A pre-competitive consortia of pharmaceutical companies, diagnostic companies, and academic associations, including the International Association for the Study of Lung Cancer (IASLC), announced phase I results of the "BLUEPRINT PD-L1 IHC ASSAY COMPARISON PROJECT" at the Annual Meeting of the American Association for Cancer Research (AACR) on April 19. The study compared four PD-L1 IHC diagnostic assays developed in conjunction with four PD-1/PD-L1 immune checkpoint inhibitors, which are used in non-small cell lung cancer (NSCLC) clinical trials.
To validate the results from the phase I (feasibility) study, the IASLC will conduct phase II. The overall goal of the study (phase I and II) is to give a better understanding of the current PD-L1 IHC assays, and their similarities and differences.
"This study provides key information regarding the four diagnostic PD-L1 assays, which hopefully will add significant value to further research and application," said Fred R. Hirsch, MD, PhD, Professor of Medicine and Pathology at the University of Colorado Cancer Center and School of Medicine and CEO of the IASLC.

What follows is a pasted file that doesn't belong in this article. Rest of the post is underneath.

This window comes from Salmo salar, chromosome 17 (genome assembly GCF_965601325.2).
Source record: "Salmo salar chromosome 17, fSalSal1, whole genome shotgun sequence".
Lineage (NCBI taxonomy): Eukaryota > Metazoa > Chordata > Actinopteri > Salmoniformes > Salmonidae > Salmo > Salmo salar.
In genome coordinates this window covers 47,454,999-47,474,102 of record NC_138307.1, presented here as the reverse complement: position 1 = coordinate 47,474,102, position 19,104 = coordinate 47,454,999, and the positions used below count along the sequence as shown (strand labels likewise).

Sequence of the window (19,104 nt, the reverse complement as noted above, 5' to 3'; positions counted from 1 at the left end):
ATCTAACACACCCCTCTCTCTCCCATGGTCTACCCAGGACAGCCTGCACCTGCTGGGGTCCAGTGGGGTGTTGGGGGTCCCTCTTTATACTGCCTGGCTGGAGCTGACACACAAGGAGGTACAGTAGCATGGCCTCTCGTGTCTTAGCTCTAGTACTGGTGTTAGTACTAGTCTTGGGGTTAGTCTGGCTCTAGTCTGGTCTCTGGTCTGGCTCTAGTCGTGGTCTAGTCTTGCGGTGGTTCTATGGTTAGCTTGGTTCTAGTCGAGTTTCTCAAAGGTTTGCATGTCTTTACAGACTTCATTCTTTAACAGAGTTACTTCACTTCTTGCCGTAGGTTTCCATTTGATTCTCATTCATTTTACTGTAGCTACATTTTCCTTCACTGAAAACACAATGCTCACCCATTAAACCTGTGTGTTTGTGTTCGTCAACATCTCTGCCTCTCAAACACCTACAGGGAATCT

The results of the phase I study, presented by Dr. Hirsch et al at the recent 2016 Annual Meeting of the AACR and to be published shortly, clearly demonstrated similarities and differences between the four assays. Until further research gathers additional data, it is recommended that each assay should be utilized for its specific indication according to its distinct scoring algorithm for PD-L1 clinical diagnostic status.
Doctors diagnose more than 1.6 million new patients with lung cancer each year around the world, more than breast, colon and prostate cancer combined. Immunotherapy represents new hope for these patients, and doctors already see great success with the treatments for many patients with NSCLC. A better understanding of how to best select patients for these treatments is still an ongoing effort.
The IASLC is part of a unique cross-industry academic collaboration initiated by the AACR, Merck, Bristol-Myers Squibb, Genentech, Astra Zeneca, Dako, and Ventana and designed to provide additional clarity on the analytic performance of the PD-L1 assays. The assays being compared in this study are being developed for evaluation and approval as either companion or complementary diagnostics by the US Food and Drug Administration (FDA).
The blueprint consortium was created in recognition of the fact that multiple drug-diagnostic combinations for medical products in the same class could pose a unique challenge to medical professionals and patients. It aims to provide clarity in these matters through collaborative evidence generation to enable informed treatment decision making.
"Immunotherapy treatments offer enormous promise in the treatment of lung cancer. The progress in lung cancer treatment brings us closer to the goal of making lung cancer a curable or chronic condition," Dr. Hirsch said.
International Association for the Study of Lung Cancer